William Hayward

William Hayward

Software Developer

© 2020

Project Mind Map Part 3 - Procrastination and Cameras

It turns out that a really good way to procrastinate from starting a programming project is to write 2000 words about what the project is and how you’re going to build it.

Ever since I started running into issues with zooming in Project Mind Map, it’s been a struggle to write code for it. I knew what I had to do was restart and do it properly, but part of me just really wanted to solve it how it was.

Now that I’ve restarted though, the prospect of rewriting code has me procrastinating. Writing blog posts, window-shopping for boilerplates, reading how to do obscure things in TypeScript that have no bearing on this project.

There’s a fantastic blog post on Wait But Why called The Procrastination Matrix, and it sums up what I’m doing better than I ever could. If you ever struggle with procrastination it’s a must-read.

Now that I’ve identified what I’m doing, let’s get to it.

Boilerplates

A boilerplate is basically a great steel mold used to build boilers. It’s also used as a generic term for any template. Phaser has a handful of really great boilerplates just to get you started more easily. Last time I was using this one, because it’s super lightweight. This time I’m using Orange Game’s boilerplate, for a few simple reasons:

Firstly, it’s more focused on building something that can be released to the public. It has existing code for ads, for analytics. My last boiler plate was just “Here’s a folder containing Phaser. Have at it.”

Second, it supports some of the tools I’m already using. Namely grunt.

Bam, buzzword. Grunt is a little commandline (so entirely text based) tool to help you do things in projects. Type “grunt start” and it runs the “start” command, however you define that.

This boilerplate has two commands: grunt dev and grunt dist.

Grunt dev builds my code, and then it serves into the url localhost:8080. It also watches the code, meaning that any changes I make to my source files will automatically be built. It’s neato.

Grunt dist is for when I finally want to release it, it’s going to streamline some of the code, get it ready to go into the world.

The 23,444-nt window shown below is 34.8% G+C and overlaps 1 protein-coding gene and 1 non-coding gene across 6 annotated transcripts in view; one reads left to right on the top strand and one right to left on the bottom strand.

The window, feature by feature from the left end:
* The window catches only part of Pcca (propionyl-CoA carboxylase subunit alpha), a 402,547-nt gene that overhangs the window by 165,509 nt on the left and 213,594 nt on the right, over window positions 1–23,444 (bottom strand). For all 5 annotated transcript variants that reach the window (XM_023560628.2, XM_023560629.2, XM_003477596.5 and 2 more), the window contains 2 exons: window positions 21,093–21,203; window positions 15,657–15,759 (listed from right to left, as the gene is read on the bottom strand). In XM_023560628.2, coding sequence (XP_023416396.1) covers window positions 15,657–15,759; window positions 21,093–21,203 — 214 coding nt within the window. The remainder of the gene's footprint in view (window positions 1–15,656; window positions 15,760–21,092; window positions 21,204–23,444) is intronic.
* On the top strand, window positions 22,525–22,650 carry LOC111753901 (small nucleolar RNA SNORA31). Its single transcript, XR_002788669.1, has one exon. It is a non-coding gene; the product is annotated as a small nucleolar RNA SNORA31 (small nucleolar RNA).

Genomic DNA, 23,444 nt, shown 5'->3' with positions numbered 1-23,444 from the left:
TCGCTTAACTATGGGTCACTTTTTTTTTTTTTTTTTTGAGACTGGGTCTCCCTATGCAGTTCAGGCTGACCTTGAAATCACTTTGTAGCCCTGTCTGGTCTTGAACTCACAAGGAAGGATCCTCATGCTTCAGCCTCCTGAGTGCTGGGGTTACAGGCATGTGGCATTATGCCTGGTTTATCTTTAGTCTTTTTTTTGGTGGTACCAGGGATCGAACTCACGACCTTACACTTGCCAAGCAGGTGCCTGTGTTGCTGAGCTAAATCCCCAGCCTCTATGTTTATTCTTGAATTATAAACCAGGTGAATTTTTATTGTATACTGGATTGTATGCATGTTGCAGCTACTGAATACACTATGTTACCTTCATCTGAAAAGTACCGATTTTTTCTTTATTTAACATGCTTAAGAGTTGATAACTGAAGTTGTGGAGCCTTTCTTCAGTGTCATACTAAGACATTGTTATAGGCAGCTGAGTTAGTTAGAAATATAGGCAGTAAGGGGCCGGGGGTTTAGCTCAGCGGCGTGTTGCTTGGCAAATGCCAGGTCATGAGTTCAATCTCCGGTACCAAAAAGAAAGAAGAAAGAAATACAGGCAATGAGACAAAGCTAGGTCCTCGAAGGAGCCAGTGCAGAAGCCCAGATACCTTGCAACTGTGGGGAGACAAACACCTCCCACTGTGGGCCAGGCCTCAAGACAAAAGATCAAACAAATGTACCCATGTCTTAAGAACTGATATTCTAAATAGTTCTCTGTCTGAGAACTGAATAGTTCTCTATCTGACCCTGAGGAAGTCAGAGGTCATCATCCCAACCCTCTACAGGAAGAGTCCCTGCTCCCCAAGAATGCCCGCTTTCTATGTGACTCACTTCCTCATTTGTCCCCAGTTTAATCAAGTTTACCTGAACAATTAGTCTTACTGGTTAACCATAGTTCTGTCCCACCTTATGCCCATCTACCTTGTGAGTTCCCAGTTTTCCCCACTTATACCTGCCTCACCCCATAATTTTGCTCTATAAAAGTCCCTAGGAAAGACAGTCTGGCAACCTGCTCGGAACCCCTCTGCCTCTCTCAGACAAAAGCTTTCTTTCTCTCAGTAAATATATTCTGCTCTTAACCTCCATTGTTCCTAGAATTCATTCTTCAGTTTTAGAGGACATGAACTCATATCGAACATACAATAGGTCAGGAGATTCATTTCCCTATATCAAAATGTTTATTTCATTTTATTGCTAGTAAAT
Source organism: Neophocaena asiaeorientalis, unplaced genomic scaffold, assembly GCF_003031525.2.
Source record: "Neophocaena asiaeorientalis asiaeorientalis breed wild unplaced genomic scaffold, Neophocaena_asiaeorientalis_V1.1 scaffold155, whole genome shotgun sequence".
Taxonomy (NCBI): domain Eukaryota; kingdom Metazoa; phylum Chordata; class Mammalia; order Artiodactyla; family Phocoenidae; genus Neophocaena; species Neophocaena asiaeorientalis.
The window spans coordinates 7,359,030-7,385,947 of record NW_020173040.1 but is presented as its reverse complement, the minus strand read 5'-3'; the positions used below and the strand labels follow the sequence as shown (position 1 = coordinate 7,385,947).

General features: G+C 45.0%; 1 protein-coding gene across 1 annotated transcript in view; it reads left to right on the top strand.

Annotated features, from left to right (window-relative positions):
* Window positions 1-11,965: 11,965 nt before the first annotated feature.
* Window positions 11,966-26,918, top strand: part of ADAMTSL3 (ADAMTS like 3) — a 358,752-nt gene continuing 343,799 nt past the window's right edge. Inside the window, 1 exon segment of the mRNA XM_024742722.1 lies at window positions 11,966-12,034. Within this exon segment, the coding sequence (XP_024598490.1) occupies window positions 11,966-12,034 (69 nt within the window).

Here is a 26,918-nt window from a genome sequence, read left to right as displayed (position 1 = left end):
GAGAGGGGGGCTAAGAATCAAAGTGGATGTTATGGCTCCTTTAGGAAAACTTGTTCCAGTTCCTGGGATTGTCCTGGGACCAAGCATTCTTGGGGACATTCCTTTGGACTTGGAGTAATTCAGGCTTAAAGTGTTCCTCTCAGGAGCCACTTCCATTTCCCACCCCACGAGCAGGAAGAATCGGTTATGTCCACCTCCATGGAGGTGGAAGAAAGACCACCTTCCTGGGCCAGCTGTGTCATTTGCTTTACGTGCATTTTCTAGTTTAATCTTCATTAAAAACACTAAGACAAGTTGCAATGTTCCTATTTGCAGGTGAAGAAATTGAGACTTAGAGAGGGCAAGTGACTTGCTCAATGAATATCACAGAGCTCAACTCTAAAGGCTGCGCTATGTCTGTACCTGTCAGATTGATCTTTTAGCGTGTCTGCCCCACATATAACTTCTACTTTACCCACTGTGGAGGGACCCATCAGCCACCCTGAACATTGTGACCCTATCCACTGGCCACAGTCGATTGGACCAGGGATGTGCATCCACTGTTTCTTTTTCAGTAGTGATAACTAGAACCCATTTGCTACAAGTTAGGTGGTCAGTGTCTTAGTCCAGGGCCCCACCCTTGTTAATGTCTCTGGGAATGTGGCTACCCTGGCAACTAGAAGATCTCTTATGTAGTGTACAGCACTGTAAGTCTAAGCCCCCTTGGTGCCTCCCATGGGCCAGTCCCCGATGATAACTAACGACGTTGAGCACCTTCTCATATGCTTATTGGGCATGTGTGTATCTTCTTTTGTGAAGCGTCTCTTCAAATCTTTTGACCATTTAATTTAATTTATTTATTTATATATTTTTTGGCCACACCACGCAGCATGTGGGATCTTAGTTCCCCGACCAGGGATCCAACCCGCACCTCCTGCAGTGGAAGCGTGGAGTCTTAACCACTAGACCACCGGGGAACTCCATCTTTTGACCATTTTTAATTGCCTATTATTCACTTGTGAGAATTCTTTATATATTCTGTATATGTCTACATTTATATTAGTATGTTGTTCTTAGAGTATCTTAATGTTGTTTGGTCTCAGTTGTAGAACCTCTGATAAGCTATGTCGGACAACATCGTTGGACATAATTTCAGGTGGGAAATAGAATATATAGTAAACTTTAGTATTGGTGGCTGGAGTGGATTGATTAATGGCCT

The third (and honestly my favourite) thing that the Orange Games boilerplate does is enforces a style guide.

There’s a lot of different ways to write code, and a style guide is a way to use some consistent rules when writing code. It means that when you use it again later, it’s just way easier to parse.

if(variable<3||3==variable){variable++};

vs

if (variable < 3 || variable == 3) {
    variable++;
}

Variable names, spacing, type definitions. It’s 10x easier to read code that uses consistent styling, and if my code isn’t completely in-line with the style guide, it won’t even build. It yells at me - look.

Style Code Violations

The downside of changing boilerplate is that the new one has a really specific, more complex way of doing some things.

It took me longer than I care to admit to get a picture of my face onto the screen.

But check it out

My Dang Face

Sometimes it’s better to focus on the result of something rather than the work it took, and I think that this is one of those times.

Maths

Right now, I’m very much of the belief that the primary issue with the old Project Mind Map was the camera. With that in mind, I would really like to put together a rock solid camera.

I talk about the problems with the camera in the first post in this series, so read that if you want the full situation.

The problem in brief though, is that the most elegant way to zoom out the game camera is to leave the camera alone and shrink everything else. I’m not the biggest fan of, but it does work.

In the other post about this, I more or less skim over the problems with this so let’s go through them now, and the simple maths that is their solution.

Screen Position

In a game like the original Donkey Kong, the camera never moves. You can choose any point on that camera and it’ll line up with the world position.

Then we move on to games like Mario, where the camera can move to the side. No worries though - as long as you know the camera position, it’s simple as

world x = screen x + camera x